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  • What does my blood tests mean?

    Tests for how well are my kidneys working?
    Creatinine - Creatinine is the best routine blood test for measuring how well kidneys are working. It is a waste product produced by muscles and put out through the kidneys. This means that 'normal' levels depend on how much muscle you have, and this can cause some problems in spotting kidney disease.

    Creatinine comes from muscle. The little girl has normal kidney function and a creatinine level less than 60. The body-builder has normal kidney function and a creatinine of 120. For the girl, a creatinine of 120 would be very poor kidney function.
    Because of the problem of differing amounts of muscle in different people, most labs now also report an estimated GFR (eGFR) with creatinine measurements, and this can be very useful.
    Big changes in creatinine are likely to be important, whatever the creatinine level. Although different labs may give significantly different results for the same creatinine sample, because there are different ways of doing the test.
    Normal blood creatinine is 60-120 micromol/litre (0.7-1.4mg/dl) - particularly to small, disabled, or elderly people. In many people, 'normal' creatinine can sometimes conceal 50% loss of kidney function.
    Urea - Urea is a small molecule that is produced in the liver from protein that you have eaten. It is normally put out by the kidneys, so blood levels rise as kidneys fail. However other things change the level of urea in your blood too, so that it is not a simple guide to kidney function. Here are some of the things:
    • Fluid - if you are short of fluid (e.g. drinking very little), your kidneys keep more urea in the blood
    • How much protein you have eaten
    • Liver disease can stop urea being produced normally
    Urea is still a very useful test when used together with creatinine. It can also be used to measure how well dialysis is working to clear waste products (see Is my dialysis good enough?).
    Normal blood urea is 3.5-6.5 mmol/litre (20-30mg/dl)

    Creatinine clearance - You can get round many of the problems of blood creatinine measurements by collecting urine for 24 hours and measuring how much creatinine is in the urine at the same time as finding out how much is in the blood. This is called creatinine clearance. If any urine produced during the 24 hours is not collected the result will not be accurate.
    Normal creatinine clearance is about 100ml/minute
    .
    Glomerular filtration rate(GFR) and estimated GFR (eGFR)
    GFR is a test of how much the kidneys are filtering. It is normally about 100 mls/minute. This means that the kidneys are removing all the creatinine found in 100mls of blood every minute - almost 150 litres per day! Most of this is absorbed back into the body, so that only 1-2% of the filtrate appears as urine. Creatinine clearance (see above) gives quite a good measure of GFR, but requires a 24 hour urine collection for measurement. Two other ways of measuring GFR are:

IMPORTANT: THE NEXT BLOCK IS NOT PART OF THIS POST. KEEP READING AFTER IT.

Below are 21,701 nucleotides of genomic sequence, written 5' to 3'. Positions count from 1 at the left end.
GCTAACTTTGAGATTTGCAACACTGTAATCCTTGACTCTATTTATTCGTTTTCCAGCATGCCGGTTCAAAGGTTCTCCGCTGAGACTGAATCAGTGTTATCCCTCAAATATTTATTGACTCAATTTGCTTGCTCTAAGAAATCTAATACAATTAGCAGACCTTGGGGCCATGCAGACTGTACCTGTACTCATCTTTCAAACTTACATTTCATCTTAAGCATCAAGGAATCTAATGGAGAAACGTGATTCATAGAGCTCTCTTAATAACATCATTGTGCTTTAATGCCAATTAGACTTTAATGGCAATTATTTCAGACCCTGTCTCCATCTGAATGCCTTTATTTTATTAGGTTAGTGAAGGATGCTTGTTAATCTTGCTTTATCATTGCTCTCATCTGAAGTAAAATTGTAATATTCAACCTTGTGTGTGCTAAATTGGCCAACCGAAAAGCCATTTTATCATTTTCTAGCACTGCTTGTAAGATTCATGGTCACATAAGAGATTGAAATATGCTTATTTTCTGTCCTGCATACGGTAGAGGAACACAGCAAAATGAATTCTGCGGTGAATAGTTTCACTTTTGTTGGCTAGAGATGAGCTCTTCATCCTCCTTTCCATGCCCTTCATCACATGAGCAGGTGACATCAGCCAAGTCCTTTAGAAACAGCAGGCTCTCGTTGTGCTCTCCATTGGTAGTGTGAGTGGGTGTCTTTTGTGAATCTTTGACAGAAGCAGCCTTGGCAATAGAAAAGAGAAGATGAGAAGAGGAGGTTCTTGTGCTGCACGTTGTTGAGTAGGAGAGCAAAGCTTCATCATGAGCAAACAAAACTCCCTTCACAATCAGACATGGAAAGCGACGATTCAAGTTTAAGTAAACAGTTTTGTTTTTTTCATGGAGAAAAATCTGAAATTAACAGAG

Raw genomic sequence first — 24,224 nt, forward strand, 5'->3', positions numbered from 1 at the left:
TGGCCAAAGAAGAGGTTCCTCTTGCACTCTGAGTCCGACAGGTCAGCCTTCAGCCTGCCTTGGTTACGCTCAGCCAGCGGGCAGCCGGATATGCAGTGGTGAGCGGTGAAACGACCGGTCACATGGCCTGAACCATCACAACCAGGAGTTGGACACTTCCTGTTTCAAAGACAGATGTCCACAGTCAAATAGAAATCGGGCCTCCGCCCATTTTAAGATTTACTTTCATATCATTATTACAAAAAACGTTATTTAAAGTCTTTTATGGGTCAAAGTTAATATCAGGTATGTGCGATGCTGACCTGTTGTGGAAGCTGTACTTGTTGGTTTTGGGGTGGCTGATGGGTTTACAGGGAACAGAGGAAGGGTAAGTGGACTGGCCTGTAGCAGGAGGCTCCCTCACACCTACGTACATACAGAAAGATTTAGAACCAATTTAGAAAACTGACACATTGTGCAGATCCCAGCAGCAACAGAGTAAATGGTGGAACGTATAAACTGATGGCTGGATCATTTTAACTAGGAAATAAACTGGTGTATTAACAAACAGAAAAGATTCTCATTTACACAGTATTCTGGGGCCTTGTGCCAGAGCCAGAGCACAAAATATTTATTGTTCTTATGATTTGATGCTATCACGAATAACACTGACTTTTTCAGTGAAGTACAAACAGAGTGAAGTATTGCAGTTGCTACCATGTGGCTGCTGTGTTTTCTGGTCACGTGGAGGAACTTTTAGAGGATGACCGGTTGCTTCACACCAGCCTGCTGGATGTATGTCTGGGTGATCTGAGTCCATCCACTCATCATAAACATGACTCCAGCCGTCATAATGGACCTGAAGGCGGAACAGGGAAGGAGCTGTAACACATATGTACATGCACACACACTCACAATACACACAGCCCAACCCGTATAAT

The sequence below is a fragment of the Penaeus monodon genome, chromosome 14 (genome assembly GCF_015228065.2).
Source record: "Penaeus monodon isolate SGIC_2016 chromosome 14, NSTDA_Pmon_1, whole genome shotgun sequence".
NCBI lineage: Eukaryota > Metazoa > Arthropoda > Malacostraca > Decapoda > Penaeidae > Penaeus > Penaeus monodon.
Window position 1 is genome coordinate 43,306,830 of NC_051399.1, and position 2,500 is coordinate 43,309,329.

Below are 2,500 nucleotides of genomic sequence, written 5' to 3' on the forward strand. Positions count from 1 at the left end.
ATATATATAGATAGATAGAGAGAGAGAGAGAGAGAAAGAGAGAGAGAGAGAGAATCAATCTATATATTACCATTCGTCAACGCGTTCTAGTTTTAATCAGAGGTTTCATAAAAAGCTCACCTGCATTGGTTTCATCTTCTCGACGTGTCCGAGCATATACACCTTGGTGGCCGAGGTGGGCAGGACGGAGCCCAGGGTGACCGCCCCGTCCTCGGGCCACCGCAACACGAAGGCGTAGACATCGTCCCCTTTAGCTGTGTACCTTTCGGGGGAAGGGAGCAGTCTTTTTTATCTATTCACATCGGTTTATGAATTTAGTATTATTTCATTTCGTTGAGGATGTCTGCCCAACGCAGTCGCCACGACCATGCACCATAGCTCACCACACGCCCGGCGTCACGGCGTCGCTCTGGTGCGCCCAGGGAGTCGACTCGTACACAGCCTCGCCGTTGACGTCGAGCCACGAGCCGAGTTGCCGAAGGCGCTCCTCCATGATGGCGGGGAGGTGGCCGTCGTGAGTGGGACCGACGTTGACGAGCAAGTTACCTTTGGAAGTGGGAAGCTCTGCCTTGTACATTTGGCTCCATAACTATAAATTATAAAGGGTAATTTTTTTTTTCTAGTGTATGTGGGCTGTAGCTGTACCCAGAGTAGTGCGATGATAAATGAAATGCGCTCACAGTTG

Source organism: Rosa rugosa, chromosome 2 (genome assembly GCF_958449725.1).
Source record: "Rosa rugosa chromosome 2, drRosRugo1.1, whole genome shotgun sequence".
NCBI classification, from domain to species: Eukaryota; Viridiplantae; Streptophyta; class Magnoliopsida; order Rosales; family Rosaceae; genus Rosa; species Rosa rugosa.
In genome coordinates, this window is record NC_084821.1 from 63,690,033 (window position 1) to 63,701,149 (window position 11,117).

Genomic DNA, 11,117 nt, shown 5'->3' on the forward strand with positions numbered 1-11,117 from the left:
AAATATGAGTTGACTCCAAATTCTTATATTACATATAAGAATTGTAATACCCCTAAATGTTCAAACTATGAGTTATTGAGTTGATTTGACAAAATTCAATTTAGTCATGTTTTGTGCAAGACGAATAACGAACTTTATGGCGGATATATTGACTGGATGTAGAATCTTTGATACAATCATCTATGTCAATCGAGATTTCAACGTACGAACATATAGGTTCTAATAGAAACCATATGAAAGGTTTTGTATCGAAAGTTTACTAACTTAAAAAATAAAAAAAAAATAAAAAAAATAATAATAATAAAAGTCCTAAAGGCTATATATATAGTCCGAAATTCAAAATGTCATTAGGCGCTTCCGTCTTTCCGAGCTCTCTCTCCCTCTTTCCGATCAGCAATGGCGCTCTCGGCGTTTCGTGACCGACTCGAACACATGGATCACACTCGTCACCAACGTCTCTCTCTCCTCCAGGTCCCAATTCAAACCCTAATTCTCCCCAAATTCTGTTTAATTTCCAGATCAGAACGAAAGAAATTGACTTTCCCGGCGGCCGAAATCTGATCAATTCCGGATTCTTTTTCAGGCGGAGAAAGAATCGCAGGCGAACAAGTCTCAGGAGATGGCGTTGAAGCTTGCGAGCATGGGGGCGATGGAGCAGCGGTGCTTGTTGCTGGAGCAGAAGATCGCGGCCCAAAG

• eGFR - Using blood tests, age, sex, and sometimes other information to estimate the GFR from the MDRD equation (eGFR). This isn't as good as measuring it, but is much simpler as it requires just one blood test. It is being used increasingly to spot kidney disease earlier than previously, and earlier than would be possible using just creatinine measurements (see above)
    • Measured GFR - Injecting a tiny amount of a radioactive substance and measuring how quickly it disappears from the blood, or appears in the urine, is used to calculate GFR.
    Knowing your GFR is very useful. It can give you an approximate % kidney function, and be used to show your CKD stage - more info about low GFR and CKD stages.
    You need to know your creatinine.

    Normal GFR is about 100ml/minute/1.73m2. eGFR provides a rough estimate of the percentage function of your kidneys

    Normal kidneys filter 150 litres per day. That's 100 mls per minute. It also adds up to 33 Imperial gallons, 40 US gallons per day.
    Please note: Any advice given is given from my own experience and not medical advice.

  • #2
    Re: What does my blood tests mean?

    more information
    Please note: Any advice given is given from my own experience and not medical advice.

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    • #3
      Re: What does my blood tests mean?

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